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Analysis of seasonal strain measurements in asphalt materials under accelerated pavement testing and comparing field performance and laboratory measured binder tension properties.
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    Final report; 2008.
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  • Abstract:
    Seasonal variation of measured pavement responses with temperature and its relationship to pavement performance has not been

    thoroughly evaluated for ALF Experiments II and III. Such information may be used to improve instrumentation strategies in future

    ALF experiments. These results may also be used to establish the relationship between binder elongation properties at intermediate

    and low temperature and mix performance. Such link may be used to update current binder standards by specifying measurement of

    properties that are indicative of pavement performance. Such properties may be obtained by complementing or modifying current

    specifications with the direct tensile test or the multiple stress creep recovery test instead of the current ductility test. The objectives

    of this study were two fold. First, instrument responses in past ALF Experiments were analyzed to quantify the impacts of seasonal

    variation of pavement responses with temperature and its relationship to pavement performance. Second, nine straight asphalt binders

    obtained from two asphalt suppliers were tested to link laboratory measured properties to mix performance. Based on the results of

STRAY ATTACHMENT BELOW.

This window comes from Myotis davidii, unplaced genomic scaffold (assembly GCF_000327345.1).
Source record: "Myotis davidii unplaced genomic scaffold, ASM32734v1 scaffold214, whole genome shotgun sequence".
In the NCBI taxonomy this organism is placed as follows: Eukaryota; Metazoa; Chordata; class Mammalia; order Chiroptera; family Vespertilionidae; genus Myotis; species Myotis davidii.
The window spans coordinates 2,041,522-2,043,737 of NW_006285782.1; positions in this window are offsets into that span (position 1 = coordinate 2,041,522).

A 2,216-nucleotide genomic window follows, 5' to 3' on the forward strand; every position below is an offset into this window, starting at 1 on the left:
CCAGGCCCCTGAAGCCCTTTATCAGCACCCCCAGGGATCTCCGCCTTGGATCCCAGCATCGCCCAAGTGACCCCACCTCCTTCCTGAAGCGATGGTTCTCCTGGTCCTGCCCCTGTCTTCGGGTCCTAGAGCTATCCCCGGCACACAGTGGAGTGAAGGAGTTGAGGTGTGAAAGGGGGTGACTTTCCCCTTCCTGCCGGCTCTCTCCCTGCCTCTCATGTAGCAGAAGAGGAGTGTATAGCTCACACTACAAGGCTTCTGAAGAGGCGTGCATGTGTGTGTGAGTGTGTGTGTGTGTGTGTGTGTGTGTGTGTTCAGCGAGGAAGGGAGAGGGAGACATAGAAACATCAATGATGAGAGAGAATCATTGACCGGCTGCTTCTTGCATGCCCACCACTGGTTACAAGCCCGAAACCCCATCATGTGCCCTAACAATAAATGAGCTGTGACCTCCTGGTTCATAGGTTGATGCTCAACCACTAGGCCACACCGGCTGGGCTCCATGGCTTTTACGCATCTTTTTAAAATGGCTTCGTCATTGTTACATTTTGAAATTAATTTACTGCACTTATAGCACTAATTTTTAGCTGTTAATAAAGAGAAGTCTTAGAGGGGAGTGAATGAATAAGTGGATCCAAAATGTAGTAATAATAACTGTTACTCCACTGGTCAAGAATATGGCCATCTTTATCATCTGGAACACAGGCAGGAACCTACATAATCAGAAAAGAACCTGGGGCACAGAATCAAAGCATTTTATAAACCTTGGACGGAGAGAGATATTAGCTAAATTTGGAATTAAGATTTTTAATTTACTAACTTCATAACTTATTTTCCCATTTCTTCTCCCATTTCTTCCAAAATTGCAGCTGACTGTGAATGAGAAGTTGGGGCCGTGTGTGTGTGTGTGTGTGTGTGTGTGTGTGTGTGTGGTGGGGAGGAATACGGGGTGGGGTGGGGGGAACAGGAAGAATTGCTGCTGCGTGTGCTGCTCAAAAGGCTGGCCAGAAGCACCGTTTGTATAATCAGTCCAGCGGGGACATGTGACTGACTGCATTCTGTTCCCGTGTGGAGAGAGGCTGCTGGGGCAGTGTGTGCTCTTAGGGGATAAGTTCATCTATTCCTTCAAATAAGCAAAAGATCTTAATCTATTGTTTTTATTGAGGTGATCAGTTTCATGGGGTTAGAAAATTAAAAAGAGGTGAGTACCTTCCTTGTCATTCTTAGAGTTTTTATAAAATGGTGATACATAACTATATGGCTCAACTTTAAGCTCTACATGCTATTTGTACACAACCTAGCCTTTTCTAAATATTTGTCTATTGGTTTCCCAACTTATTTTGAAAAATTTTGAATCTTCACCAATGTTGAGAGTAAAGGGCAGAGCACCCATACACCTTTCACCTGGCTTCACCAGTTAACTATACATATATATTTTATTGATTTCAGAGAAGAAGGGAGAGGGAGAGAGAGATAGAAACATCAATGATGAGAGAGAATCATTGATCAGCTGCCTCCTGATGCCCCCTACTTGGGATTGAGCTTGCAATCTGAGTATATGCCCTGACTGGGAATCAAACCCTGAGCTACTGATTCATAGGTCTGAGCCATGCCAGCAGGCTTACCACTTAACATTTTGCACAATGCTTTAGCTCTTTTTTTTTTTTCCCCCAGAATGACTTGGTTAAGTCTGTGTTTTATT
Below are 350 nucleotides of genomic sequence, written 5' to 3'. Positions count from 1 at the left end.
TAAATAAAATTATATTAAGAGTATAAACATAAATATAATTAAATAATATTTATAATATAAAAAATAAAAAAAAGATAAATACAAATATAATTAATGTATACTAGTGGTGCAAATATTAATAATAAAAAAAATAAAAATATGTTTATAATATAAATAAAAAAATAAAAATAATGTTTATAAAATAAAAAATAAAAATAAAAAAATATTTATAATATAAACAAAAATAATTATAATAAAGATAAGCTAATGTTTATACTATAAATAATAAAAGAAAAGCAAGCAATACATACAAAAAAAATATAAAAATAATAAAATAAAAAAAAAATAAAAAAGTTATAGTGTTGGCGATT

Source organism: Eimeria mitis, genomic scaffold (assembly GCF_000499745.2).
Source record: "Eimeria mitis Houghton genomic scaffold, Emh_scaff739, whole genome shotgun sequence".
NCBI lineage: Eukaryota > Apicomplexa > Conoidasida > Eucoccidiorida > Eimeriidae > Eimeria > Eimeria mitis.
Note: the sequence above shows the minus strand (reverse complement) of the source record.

this analysis, it is concluded that survivability and repeatability of the gages were acceptable in past experiments. However, strain

    gages were not a reliable indicator of damage development in hot-mix asphalt (HMA). Laboratory test results showed that a binder

    that provides high ductility at intermediate temperature would be characterized by poor elongation properties at low temperature. This

    trend was related to the binder fractional compositions as an increase in the binder content of low molecular weight results in an

    increase in its ductility at intermediate temperature. However, an increase in paraffinic maltene content results in the binder tending to

    crystallize at higher temperature as it approaches the glassy region. Based on the results of laboratory testing conducted in this study,

    it is recommended that the ductility test be kept in the state binder’s specifications as it correlates well with mix performance at

    intermediate temperature. This test may not be substituted with the direct tensile test or the multiple stress creep recovery test.

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